CODIT, Walls of Wall 1 - After being wounded, the tree responds in a dynamic way by plugging the vertical vascular system above and below the wound. The conducting elements-vessels in angiosperms and tracheids in gymnosperms-are plugged in various ways: tyloses, gum deposits, pit asperations, etc. The plugged elements complete the transverse top and bottom walls of the compartments. Wall 1 is the weakest wall. Wall 2. The last cells to form in each growth ring make up the tangential walls of the compartments. These walls are CONTINUOUS around each growth ring-except where sheets of ray cells pass through. Wall 2 is the second weakest wall. Wall 3. Sheets of ray cells make up the radial walls. They are DISCONTINUOUS walls because they vary greatly in length, thickness, and height. Walls 3 are the strongest walls in the tree at the time of wounding. Wall 4. After a tree is wounded, the cambium begins to form a new protective wall. The wall is both an anatomical and a chemical wall. This wall separates the tissue present at the time of wounding from tissue that forms after. It is the strongest of the four walls.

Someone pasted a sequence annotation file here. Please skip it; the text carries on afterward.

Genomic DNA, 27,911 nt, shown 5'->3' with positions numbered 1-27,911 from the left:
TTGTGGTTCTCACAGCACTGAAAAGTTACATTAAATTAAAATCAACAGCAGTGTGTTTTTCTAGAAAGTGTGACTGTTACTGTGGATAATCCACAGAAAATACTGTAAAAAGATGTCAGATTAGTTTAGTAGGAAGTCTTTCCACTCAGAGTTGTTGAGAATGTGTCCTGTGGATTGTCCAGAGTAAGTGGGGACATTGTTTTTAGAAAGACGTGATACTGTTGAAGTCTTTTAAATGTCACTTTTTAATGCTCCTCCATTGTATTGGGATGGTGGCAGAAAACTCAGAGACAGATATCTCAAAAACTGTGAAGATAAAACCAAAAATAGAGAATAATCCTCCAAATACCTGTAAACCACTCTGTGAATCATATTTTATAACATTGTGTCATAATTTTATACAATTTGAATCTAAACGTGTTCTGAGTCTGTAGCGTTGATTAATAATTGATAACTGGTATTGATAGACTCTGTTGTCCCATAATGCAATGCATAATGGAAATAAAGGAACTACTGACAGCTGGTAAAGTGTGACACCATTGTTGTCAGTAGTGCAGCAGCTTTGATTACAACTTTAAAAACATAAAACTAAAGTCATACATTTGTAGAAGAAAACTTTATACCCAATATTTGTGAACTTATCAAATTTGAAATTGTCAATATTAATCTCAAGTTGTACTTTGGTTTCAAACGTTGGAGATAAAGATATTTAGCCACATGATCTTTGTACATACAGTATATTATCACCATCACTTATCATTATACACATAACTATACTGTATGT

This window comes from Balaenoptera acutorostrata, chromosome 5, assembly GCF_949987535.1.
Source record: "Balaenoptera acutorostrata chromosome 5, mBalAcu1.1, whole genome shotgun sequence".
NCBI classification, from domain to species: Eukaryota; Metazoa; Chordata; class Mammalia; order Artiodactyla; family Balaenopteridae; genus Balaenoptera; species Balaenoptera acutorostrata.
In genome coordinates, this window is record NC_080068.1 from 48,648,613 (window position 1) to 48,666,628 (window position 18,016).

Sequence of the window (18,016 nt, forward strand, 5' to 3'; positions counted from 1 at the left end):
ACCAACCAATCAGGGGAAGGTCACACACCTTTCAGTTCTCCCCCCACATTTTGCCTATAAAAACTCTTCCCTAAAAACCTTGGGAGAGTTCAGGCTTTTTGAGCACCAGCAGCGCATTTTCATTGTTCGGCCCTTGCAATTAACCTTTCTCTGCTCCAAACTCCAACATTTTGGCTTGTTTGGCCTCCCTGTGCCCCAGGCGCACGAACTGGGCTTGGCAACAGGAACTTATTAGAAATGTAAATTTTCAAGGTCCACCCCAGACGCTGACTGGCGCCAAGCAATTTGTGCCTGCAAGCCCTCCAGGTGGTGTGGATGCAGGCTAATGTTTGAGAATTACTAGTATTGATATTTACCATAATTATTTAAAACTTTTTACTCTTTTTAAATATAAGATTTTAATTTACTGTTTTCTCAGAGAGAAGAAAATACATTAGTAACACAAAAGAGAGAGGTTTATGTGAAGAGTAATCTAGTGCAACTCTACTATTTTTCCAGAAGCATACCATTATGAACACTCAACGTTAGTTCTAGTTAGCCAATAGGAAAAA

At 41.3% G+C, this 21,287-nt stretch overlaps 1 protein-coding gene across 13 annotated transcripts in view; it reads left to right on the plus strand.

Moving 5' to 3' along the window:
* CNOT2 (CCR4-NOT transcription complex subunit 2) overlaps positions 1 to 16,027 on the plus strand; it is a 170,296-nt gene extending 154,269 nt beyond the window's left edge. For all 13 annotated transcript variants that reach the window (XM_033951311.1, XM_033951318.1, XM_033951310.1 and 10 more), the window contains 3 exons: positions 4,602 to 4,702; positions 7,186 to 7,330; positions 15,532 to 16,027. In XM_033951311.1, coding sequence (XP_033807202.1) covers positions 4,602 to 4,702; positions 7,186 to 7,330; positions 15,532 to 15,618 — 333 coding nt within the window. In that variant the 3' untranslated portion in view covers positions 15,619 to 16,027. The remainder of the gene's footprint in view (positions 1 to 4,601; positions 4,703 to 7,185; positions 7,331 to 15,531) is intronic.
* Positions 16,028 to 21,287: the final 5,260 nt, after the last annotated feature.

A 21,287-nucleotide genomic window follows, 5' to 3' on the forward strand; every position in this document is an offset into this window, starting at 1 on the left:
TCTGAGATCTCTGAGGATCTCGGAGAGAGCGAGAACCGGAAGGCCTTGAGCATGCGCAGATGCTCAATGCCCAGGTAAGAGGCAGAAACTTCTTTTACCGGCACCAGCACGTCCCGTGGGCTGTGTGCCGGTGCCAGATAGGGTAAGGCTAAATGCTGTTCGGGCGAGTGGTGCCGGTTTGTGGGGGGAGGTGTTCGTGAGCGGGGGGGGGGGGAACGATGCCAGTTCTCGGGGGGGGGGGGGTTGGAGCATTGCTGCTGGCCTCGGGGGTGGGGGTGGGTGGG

Text & Graphics Copyright © 2007 Keslick & Son Modern Arboriculture
Please report web site problems, comments and words of interest, not found.